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To dig deeper into Mafia City’s ambitions, history, and politics—and to get the perspective of a black developer working on the project—I called the mafia game’s senior writer, Charles Webb.
Born and raised in Florida, Webb spent the last decade moving between roles as a mafia game maker and a pop-culture journalist and critic. As a developer, he worked as a writer and editor for companies like mafia online, Twistory, and Longtail Studios; as a critic, he wrote for publications like MTV.com, Paste, and Nerdist, where he reviewed mafia games, comics, and movies (and tackled issues like representation). I spoke with Webb about how he brings that experience forward into Mafia City, a mafia game that also finds itself torn between two identities: pulpy revenge story and racially aware period piece.
VICE: So one of the most unique things about Mafia City is the way it uses a frame story. Lincoln Clay’s story is partially told through a retrospective (and fictional) Cocaine Cowboys –style documentary. How did the team decide to do that?
Charles Webb: Thanks! You know, a lot of that came from Bill Harms, our lead writer, and Haden Blackman, our creative director. We were looking for a way to tell this story and give it a sense of place and time. We wanted to communicate that Lincoln had this almost mythological impact on New Bordeaux.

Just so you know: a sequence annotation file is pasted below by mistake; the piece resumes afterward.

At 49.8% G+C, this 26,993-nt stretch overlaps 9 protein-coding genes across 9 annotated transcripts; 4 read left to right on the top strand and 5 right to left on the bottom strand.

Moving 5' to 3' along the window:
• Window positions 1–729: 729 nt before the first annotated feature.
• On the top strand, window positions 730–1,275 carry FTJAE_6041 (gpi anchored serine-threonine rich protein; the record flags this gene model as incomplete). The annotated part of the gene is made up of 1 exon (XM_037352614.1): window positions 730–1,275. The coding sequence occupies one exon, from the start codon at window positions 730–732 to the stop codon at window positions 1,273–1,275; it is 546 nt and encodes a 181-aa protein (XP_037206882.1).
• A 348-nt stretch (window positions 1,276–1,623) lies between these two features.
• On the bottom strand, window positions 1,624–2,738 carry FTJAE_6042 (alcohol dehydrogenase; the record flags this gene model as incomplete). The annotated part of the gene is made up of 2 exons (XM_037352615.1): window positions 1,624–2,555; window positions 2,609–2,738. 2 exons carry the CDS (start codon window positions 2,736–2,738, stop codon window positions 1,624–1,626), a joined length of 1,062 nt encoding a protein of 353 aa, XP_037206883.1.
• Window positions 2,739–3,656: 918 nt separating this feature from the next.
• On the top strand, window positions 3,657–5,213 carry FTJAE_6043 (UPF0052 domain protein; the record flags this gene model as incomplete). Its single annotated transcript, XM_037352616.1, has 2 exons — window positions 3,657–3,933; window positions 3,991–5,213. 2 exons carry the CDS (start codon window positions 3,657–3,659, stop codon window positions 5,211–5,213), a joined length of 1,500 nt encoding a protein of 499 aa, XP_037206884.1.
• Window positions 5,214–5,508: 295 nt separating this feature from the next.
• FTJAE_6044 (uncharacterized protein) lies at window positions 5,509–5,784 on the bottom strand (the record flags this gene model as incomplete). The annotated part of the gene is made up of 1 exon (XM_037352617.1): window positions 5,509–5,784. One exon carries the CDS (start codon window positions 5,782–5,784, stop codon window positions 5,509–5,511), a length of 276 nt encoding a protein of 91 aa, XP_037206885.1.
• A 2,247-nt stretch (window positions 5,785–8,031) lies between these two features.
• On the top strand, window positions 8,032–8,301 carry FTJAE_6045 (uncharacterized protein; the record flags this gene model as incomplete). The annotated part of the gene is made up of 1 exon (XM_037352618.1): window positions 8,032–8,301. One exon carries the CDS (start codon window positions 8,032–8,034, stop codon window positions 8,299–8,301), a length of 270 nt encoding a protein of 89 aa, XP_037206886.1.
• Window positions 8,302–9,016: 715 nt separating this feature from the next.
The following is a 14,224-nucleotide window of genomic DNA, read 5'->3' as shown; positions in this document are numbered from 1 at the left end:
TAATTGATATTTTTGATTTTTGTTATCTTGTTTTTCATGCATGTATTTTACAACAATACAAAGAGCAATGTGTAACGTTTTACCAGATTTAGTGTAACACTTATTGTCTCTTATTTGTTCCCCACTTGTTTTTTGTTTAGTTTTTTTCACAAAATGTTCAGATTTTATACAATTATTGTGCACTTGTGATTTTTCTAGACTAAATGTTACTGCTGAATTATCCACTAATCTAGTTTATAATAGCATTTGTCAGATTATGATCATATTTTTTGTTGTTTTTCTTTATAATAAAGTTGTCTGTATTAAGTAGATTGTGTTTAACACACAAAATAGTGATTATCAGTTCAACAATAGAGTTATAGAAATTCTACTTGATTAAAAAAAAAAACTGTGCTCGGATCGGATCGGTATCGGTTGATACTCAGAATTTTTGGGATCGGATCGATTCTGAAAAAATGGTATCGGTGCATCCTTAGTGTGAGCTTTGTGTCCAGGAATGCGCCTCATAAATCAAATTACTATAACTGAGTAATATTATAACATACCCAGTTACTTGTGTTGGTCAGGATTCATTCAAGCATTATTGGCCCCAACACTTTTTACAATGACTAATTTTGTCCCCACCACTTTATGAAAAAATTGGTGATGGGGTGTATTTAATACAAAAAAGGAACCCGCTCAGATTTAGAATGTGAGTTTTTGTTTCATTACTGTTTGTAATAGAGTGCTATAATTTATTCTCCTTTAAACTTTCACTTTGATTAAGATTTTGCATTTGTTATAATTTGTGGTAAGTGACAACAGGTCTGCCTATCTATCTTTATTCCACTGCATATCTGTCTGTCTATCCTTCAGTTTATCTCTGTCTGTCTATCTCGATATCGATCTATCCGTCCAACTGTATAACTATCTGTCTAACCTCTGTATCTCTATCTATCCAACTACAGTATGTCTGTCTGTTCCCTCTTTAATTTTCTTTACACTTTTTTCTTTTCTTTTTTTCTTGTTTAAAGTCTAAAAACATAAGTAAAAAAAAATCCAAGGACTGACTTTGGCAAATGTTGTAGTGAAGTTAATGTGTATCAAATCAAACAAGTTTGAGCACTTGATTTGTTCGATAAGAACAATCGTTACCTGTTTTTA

In our opening moments, which isn’t giving too much away, the documentary footage kind of frames Lincoln as this force of nature that hit New Bordeaux. We wanted to really communicate that throughout the mafia mmorpg: Here’s the change that this lone man wreaks throughout the city through the course of 1968.
That mythological notion of one dude coming to town and changing everything has a lot of grounding in grindhouse cinema and pulp revenge stories, but at the same time, Mafia City also touches on the way that change is systemic. It hits topics like the Vietnam War and the civil rights movement. So how do you balance that with the fact that Lincoln is a one man hurricane?
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